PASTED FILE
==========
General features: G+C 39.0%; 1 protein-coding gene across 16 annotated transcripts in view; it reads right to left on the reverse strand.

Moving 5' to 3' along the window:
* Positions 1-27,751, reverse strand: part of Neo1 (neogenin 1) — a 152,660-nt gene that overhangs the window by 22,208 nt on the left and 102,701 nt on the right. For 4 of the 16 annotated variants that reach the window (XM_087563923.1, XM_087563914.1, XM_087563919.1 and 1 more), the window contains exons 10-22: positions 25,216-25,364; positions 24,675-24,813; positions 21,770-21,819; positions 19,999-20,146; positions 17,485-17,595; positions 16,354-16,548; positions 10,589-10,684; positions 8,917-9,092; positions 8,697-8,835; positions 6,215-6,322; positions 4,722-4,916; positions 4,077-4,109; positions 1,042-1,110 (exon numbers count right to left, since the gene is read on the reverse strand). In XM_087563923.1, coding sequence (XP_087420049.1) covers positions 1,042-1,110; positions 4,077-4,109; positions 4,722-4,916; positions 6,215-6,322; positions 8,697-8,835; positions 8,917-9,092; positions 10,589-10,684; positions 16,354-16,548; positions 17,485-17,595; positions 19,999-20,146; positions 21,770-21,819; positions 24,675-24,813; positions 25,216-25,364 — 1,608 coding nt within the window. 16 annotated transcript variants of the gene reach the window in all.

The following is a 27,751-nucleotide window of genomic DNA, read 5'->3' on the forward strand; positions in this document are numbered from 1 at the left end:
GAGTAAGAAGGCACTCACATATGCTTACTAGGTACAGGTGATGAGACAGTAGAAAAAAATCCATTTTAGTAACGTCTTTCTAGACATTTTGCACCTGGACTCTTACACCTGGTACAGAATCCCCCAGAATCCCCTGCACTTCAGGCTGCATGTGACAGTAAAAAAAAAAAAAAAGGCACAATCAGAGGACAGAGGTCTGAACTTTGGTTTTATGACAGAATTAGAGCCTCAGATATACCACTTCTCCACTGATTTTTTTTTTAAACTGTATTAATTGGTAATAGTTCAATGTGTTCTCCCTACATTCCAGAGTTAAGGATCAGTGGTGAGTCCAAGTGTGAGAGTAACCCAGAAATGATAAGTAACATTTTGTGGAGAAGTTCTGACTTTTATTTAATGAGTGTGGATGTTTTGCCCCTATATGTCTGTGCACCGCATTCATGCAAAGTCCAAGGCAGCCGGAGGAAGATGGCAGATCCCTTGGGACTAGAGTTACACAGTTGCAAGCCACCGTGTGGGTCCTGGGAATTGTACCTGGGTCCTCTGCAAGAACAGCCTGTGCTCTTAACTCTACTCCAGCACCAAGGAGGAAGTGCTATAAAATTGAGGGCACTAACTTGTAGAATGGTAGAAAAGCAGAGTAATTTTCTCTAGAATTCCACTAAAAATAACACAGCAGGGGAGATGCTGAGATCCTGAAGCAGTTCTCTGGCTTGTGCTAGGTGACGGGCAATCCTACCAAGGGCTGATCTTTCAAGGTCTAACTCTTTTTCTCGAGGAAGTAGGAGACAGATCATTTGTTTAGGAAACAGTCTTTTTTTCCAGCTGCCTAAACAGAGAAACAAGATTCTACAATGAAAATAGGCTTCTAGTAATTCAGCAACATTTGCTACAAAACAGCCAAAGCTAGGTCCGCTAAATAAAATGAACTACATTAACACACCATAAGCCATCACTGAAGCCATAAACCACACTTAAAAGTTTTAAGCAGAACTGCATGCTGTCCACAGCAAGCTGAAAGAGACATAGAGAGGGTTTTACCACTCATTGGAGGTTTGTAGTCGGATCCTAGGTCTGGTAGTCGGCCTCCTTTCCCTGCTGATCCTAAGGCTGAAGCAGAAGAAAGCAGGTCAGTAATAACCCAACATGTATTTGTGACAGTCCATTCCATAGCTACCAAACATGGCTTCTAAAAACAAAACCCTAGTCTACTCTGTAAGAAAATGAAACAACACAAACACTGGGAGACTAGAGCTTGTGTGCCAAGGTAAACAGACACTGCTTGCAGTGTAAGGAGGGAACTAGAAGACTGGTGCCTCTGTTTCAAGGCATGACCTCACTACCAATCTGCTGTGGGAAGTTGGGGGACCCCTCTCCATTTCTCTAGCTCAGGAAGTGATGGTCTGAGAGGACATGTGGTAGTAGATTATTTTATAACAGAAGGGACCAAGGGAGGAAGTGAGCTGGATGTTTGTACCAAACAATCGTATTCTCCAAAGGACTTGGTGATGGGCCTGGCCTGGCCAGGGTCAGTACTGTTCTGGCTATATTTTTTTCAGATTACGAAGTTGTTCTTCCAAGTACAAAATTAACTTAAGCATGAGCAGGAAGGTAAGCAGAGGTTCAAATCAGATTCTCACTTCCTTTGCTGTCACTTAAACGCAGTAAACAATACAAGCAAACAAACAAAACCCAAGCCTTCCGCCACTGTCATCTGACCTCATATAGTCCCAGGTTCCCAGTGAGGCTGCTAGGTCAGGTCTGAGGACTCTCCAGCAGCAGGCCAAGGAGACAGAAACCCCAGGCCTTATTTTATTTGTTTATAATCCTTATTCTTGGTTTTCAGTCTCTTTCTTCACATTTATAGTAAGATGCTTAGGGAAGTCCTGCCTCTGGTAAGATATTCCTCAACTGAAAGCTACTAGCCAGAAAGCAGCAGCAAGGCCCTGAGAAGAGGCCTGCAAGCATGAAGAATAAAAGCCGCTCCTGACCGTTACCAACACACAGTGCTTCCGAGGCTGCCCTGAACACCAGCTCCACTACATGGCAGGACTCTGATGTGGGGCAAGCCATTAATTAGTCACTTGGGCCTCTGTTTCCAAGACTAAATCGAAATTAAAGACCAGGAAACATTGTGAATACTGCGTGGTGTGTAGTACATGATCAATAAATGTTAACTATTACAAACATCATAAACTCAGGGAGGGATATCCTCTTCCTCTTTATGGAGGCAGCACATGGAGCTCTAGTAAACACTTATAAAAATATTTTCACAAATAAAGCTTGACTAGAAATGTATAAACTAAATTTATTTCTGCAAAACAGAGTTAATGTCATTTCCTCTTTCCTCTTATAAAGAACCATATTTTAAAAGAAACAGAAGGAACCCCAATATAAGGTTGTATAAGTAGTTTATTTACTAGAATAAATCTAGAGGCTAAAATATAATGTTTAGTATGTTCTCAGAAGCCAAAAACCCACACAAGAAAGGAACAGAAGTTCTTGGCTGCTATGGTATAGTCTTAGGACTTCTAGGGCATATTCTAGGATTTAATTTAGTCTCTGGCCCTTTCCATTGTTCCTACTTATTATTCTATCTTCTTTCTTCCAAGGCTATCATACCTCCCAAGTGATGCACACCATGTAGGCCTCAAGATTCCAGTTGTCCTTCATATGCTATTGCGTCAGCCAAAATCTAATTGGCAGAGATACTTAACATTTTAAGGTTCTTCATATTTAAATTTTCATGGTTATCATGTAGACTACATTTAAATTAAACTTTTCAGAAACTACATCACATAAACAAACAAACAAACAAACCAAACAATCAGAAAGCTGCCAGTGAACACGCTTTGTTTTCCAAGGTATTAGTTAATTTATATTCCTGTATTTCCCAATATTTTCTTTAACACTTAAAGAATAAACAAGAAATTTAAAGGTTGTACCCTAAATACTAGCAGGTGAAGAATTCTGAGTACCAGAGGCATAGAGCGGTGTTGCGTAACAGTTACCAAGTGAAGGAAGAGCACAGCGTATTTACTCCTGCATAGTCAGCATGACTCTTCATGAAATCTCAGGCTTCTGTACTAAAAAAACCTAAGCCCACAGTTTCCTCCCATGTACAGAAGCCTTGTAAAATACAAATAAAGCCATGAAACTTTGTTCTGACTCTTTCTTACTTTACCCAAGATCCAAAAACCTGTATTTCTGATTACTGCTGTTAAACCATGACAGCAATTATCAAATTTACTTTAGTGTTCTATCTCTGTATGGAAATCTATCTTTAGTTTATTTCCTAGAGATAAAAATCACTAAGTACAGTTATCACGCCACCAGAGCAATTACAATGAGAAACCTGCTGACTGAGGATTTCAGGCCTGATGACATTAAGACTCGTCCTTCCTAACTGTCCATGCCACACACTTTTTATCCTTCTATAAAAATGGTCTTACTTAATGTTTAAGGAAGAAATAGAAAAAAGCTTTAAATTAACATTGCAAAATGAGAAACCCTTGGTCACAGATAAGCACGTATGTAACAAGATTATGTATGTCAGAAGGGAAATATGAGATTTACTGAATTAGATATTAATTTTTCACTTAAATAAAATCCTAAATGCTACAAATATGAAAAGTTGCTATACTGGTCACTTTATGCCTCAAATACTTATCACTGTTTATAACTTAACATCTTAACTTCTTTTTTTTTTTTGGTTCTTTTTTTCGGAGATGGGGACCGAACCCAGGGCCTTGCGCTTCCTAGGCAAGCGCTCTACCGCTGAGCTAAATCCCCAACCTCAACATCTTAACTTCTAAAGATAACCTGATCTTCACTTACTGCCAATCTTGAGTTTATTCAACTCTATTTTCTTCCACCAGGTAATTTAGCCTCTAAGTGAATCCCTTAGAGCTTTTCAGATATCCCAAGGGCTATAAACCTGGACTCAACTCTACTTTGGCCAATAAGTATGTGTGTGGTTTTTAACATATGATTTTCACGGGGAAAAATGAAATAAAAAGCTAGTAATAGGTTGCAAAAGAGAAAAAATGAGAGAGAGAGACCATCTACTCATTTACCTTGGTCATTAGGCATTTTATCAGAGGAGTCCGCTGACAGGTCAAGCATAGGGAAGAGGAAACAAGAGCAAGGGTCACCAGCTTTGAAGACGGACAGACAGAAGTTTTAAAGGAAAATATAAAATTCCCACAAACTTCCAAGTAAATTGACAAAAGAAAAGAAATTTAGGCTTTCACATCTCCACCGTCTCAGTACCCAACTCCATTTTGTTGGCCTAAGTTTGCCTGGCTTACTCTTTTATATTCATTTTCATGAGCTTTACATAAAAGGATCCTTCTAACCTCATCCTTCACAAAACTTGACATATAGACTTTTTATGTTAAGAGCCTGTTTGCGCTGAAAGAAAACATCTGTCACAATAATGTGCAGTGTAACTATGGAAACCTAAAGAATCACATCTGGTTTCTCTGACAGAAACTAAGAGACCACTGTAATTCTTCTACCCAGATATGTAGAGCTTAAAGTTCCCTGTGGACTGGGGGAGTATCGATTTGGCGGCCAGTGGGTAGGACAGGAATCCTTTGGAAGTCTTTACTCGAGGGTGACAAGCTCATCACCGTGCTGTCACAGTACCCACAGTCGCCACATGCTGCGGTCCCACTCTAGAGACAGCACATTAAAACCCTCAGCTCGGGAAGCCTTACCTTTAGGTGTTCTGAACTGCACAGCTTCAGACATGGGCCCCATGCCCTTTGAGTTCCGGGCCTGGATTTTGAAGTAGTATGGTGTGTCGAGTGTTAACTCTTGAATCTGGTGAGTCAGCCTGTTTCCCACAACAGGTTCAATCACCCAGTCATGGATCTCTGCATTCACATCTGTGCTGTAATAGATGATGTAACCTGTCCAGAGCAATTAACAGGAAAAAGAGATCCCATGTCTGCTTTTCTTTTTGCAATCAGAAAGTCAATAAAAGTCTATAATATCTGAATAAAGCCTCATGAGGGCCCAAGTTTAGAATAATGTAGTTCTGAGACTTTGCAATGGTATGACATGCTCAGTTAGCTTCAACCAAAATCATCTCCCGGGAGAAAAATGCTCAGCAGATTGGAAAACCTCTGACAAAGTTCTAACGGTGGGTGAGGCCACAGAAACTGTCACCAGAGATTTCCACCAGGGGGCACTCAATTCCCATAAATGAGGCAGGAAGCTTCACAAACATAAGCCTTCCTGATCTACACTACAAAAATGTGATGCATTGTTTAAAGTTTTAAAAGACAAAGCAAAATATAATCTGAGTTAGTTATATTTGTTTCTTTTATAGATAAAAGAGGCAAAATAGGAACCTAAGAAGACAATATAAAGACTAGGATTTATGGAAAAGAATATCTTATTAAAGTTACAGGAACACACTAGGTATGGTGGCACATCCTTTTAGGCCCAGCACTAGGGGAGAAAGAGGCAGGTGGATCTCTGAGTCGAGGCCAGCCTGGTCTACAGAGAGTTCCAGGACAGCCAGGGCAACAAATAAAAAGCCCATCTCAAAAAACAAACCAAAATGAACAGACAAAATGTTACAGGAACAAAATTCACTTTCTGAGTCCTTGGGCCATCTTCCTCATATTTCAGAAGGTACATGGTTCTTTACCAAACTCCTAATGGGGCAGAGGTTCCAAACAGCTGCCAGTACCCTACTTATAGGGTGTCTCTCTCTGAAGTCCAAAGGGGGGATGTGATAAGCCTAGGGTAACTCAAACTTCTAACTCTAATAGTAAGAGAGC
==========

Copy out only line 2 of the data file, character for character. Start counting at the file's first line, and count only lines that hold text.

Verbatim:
Moving 5' to 3' along the window: